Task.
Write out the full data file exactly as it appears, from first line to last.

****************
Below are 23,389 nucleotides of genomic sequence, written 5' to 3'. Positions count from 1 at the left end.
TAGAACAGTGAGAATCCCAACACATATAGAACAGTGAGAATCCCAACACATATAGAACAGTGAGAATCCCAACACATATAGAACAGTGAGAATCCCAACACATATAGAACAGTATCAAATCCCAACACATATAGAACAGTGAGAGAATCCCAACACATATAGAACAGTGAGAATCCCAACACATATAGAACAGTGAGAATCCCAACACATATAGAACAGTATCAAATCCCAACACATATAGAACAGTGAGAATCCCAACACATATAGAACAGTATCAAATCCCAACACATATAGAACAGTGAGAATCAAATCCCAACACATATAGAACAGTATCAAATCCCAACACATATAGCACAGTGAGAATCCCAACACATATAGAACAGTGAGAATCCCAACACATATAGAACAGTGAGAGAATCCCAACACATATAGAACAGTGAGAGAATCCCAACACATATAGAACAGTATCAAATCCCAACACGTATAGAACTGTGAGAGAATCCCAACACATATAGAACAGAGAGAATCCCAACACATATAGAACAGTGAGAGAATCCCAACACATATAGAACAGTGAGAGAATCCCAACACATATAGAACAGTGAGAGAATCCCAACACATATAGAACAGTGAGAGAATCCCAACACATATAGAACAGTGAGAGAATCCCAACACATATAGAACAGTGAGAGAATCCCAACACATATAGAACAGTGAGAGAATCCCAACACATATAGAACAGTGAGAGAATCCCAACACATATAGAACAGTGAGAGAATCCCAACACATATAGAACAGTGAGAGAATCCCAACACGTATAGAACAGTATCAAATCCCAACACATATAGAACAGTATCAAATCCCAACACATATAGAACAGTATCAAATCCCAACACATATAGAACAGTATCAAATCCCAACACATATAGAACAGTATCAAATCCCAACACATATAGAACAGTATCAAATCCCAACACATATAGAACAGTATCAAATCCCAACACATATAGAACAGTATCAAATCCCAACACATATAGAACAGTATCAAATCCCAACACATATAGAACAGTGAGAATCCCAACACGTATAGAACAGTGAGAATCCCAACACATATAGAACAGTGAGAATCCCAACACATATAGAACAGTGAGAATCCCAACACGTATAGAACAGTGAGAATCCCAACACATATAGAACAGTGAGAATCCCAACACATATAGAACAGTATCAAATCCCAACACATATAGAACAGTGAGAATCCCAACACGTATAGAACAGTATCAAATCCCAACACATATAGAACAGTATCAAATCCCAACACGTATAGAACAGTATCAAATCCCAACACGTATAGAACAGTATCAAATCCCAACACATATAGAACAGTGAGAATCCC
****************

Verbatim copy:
Below are 23,389 nucleotides of genomic sequence, written 5' to 3'. Positions count from 1 at the left end.
TAGAACAGTGAGAATCCCAACACATATAGAACAGTGAGAATCCCAACACATATAGAACAGTGAGAATCCCAACACATATAGAACAGTGAGAATCCCAACACATATAGAACAGTATCAAATCCCAACACATATAGAACAGTGAGAGAATCCCAACACATATAGAACAGTGAGAATCCCAACACATATAGAACAGTGAGAATCCCAACACATATAGAACAGTATCAAATCCCAACACATATAGAACAGTGAGAATCCCAACACATATAGAACAGTATCAAATCCCAACACATATAGAACAGTGAGAATCAAATCCCAACACATATAGAACAGTATCAAATCCCAACACATATAGCACAGTGAGAATCCCAACACATATAGAACAGTGAGAATCCCAACACATATAGAACAGTGAGAGAATCCCAACACATATAGAACAGTGAGAGAATCCCAACACATATAGAACAGTATCAAATCCCAACACGTATAGAACTGTGAGAGAATCCCAACACATATAGAACAGAGAGAATCCCAACACATATAGAACAGTGAGAGAATCCCAACACATATAGAACAGTGAGAGAATCCCAACACATATAGAACAGTGAGAGAATCCCAACACATATAGAACAGTGAGAGAATCCCAACACATATAGAACAGTGAGAGAATCCCAACACATATAGAACAGTGAGAGAATCCCAACACATATAGAACAGTGAGAGAATCCCAACACATATAGAACAGTGAGAGAATCCCAACACATATAGAACAGTGAGAGAATCCCAACACATATAGAACAGTGAGAGAATCCCAACACGTATAGAACAGTATCAAATCCCAACACATATAGAACAGTATCAAATCCCAACACATATAGAACAGTATCAAATCCCAACACATATAGAACAGTATCAAATCCCAACACATATAGAACAGTATCAAATCCCAACACATATAGAACAGTATCAAATCCCAACACATATAGAACAGTATCAAATCCCAACACATATAGAACAGTATCAAATCCCAACACATATAGAACAGTATCAAATCCCAACACATATAGAACAGTGAGAATCCCAACACGTATAGAACAGTGAGAATCCCAACACATATAGAACAGTGAGAATCCCAACACATATAGAACAGTGAGAATCCCAACACGTATAGAACAGTGAGAATCCCAACACATATAGAACAGTGAGAATCCCAACACATATAGAACAGTATCAAATCCCAACACATATAGAACAGTGAGAATCCCAACACGTATAGAACAGTATCAAATCCCAACACATATAGAACAGTATCAAATCCCAACACGTATAGAACAGTATCAAATCCCAACACGTATAGAACAGTATCAAATCCCAACACATATAGAACAGTGAGAATCCC